BOSTON (SHNS) – The old and deficient Cape Cod bridges aren’t the only major infrastructure needs for which Massachusetts officials hope to win federal funds.

The Healey administration on Monday announced it submitted federal grant applications for three other projects: a massive effort to reshape the highway, rail and pedestrian infrastructure near Interstate 90 in Allston, a North Station drawbridge replacement, and reconstruction of Route 9 in western Massachusetts.

State and city of Boston officials jointly sought $200 million in MEGA grants for the Allston multimodal project, which would replace the raised highway viaduct with a series of roadway lanes, rail tracks and pedestrian paths all at roughly the same elevation next to the Charles River. That represents a small share of the total project costs, which state officials last year projected to be roughly $2 billion. A previous city-state attempt to secure almost $1.2 billion in grants was unsuccessful.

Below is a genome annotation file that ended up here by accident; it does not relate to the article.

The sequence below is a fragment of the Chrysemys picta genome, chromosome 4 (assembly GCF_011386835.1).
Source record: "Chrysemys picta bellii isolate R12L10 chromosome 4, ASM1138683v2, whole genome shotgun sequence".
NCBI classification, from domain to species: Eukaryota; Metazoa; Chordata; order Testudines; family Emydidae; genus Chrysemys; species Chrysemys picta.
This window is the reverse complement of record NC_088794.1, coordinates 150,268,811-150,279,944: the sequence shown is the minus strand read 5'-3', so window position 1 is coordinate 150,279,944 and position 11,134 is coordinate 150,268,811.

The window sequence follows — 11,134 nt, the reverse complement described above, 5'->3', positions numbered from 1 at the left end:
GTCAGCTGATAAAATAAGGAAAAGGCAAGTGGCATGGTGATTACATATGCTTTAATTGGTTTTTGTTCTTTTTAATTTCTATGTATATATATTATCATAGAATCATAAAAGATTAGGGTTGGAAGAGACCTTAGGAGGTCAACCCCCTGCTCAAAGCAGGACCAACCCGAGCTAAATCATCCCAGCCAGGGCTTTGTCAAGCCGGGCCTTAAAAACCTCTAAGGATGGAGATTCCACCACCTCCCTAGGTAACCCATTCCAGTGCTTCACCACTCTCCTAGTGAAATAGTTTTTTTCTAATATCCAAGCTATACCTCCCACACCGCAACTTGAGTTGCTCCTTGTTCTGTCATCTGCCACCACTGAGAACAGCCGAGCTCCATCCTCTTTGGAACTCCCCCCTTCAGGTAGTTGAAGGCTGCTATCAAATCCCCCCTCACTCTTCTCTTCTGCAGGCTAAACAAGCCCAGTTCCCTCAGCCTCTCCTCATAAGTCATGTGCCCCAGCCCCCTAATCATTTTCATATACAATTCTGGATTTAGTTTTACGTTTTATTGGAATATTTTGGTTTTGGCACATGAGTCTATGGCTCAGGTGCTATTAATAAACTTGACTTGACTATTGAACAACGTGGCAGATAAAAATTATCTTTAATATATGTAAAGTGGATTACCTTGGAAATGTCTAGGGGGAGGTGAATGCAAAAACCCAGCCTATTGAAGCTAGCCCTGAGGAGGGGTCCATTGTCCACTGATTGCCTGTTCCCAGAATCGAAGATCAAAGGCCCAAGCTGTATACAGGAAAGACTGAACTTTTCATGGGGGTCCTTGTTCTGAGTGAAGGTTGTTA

The MBTA applied for $672 million from the MEGA and INFRA programs to replace the “Draw 1 Bridge,” which carries commuter rail trains from North Station to points north of Boston and also supports Amtrak Downeaster travel. MBTA General Manager Phil Eng said replacing the span “is crucial to ensuring that we can safely and reliably provide train service in and out of North Station.” An MBTA spokesperson said the North Station bridge project is expected to cost about $1.2 billion.

The third non-Cape project highlighted Monday is a proposal to modernize and reconstruct Route 9 in Williamsburg, which officials described as an important east-west freight route. The administration applied for $44 million toward that project. Healey last week signaled a new approach to seeking federal dollars toward replacement of the Cape bridges, focusing first on securing money for the Sagamore Bridge, after previous grant bids failed.